I worked in Hull for many years.  At lunchtime I would often leave my office and wander round the city.  The Art Gallery was only a few hundred yards away and I would go in from time to time.  Yet I have no memory at all of a 1998 exhibition of Li Yuan-chia’s work.  And for many years I had on my bookshelf a copy of Hunter Davies’ “A Walk Along The Wall” which contains a section about visiting the artist’s home and museum in Brampton, Cumbria.  I never got round to reading the book and eventually gave it away.

A while ago I made a note of Thoreau’s dictum: ‘Only that day dawns to which we are awake.’  It’s a particularly condensed epithet which suggests that in some sense we make our own world.  So somehow, when I hopped on the number 85 bus the other day and made my way to the Whitworth Art Gallery to see an exhibition of Li Yuan-chi’s photographs, a little bit of world was about to dawn to which I had not been awake in 1998.  That process is incomprehensible.

The exhibition is Unique Photographs and there are fourteen images all made in the last two years of the artist’s life.  Each is a black and white photograph which has been coloured in varying densities by a technique which involved using hand-tinting inks as washes.  Here is an example.


 Each of the photographs is mounted on what is possibly white rag paper which is then mounted on black card which itself is itself mounted on black matte and then framed with what looked like wood with an ebony stain.  Since the images themselves are not very big (A4-ish in various formats) this gives them a certain presence though I think it would have been a kindness to paint the white wall on which they are hung in a more muted colour in order better to enter the world which they create.

To take a monochrome photo and to colour it might seem a bit perverse.  Isn’t the reduction of the world to black and white itself a creative statement?  Yet we could say that photography intercepts reality whereas painting reconstructs it.  So the addition of artistic method to photographic method here means that we have both: the reconstruction of an interception.  Hand tinting usually follows the forms of an original photograph but in these images it is less tethered in that way - as if we were being invited to consider colour and form to be entirely independent. Look at the leaves below, for example. From close to, the yellow wash does not follow the bulb’s form very closely either.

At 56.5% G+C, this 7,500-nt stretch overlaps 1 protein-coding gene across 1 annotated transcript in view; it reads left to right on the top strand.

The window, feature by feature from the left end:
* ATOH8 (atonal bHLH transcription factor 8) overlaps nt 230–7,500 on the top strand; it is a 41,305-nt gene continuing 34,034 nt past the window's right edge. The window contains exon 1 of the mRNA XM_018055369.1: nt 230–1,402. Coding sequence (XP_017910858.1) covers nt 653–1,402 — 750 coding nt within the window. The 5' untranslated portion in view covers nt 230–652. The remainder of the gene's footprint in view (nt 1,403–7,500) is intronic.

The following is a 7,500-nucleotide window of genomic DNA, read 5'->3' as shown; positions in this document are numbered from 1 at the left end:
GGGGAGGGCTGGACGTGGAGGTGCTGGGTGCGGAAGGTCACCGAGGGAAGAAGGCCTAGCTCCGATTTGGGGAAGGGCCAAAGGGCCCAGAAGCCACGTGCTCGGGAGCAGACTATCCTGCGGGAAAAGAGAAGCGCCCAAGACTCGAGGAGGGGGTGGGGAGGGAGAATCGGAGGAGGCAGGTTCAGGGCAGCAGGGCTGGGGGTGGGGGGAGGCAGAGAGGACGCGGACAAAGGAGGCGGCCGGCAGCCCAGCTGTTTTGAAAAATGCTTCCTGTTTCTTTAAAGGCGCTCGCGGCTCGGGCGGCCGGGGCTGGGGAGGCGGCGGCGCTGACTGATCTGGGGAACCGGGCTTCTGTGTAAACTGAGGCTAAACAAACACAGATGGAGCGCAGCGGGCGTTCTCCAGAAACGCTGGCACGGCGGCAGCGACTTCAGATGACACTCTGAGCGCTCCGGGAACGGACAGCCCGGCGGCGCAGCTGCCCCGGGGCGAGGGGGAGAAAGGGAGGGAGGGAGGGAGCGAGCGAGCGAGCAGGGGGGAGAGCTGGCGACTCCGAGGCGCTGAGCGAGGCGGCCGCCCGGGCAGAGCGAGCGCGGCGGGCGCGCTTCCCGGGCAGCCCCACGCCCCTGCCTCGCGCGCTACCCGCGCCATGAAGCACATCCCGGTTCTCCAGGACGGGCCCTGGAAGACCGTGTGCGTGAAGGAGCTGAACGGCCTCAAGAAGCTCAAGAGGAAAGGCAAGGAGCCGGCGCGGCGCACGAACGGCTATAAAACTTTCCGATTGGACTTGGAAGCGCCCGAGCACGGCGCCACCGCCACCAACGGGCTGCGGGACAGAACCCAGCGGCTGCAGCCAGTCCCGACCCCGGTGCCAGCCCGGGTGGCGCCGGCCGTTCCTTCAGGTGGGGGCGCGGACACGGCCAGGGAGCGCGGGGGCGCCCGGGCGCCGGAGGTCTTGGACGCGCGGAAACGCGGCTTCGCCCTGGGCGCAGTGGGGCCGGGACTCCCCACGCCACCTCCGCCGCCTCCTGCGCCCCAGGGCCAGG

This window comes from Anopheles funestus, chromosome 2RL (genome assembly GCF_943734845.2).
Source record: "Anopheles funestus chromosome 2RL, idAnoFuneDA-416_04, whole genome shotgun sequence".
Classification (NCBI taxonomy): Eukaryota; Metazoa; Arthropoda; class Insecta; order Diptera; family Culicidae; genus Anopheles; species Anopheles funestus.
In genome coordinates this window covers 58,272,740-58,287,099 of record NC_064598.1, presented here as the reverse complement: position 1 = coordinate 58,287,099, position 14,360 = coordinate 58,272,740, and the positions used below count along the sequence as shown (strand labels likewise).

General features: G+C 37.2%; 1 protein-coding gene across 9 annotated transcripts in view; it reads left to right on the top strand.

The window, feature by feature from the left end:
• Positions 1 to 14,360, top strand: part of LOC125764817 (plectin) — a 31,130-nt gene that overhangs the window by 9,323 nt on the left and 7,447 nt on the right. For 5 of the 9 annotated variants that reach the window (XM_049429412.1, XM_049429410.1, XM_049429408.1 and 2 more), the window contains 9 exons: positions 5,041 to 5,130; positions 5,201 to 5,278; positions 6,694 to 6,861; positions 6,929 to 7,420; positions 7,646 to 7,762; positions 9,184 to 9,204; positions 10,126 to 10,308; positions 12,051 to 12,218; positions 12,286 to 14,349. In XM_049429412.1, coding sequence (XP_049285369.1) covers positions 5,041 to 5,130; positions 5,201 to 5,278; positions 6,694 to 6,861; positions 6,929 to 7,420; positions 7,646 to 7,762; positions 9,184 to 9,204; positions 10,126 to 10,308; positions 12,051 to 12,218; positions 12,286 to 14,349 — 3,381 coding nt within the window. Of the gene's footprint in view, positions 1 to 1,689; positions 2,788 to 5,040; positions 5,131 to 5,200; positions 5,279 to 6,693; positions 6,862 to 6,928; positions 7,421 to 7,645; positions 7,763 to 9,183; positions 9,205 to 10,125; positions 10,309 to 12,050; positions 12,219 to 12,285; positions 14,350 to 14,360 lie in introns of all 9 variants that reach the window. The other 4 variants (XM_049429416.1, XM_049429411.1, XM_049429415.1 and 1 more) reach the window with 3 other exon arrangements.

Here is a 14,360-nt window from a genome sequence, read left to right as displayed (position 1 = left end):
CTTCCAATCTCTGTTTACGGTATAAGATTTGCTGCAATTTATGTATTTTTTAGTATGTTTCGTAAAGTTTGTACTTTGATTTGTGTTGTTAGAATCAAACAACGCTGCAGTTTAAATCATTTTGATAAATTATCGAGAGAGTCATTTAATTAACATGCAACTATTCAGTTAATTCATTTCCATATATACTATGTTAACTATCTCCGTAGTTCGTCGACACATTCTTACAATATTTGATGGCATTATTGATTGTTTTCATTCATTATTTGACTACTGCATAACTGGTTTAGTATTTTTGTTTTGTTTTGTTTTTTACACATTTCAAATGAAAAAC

I find the result is beautifully atmospheric.  If black and white itself invites us into a different world then the addition of a wash introduces a dream-like quality in which all is recognisable but seems to be at a further remove.  This effect is heightened because the subjects of the photographs are all commonplace objects: stones, flowers, tools, objets trouvés, and at times LYC himself.  For me they are lovely objects of contemplation, each a reverie which hints at a reality that may be truer than the precision of digital colour.

Each image is untitled.  The curatorial comments draw on Daoist philosophy and quote from the writings of Li Chuan-yua’s friend, the artist Winifred Nicholson. They also seem to draw quite deeply from the curator’s imagination, for example: “The stones of the path are an exploding galaxy, the log a silvery interstellar craft.”  This is either an act of curatorial desperation or an inspired accompaniment to these very delphic images – I haven’t quite made my mind up. 

In any event, Li Yuan-chia is a day to which I am now very gratefully awake.



Both images: Li Yuan-chia (1929-1994), Untitled, c1993. Hand-coloured black and white photographs. Courtesy the Li Yuan-chia Foundation. You can find out more about Li Yuan-chia on the LYC Foundation Website. The Whitworth Gallery’s exhibition of the artist’s work (in Manchester, UK) lasts until 15th December.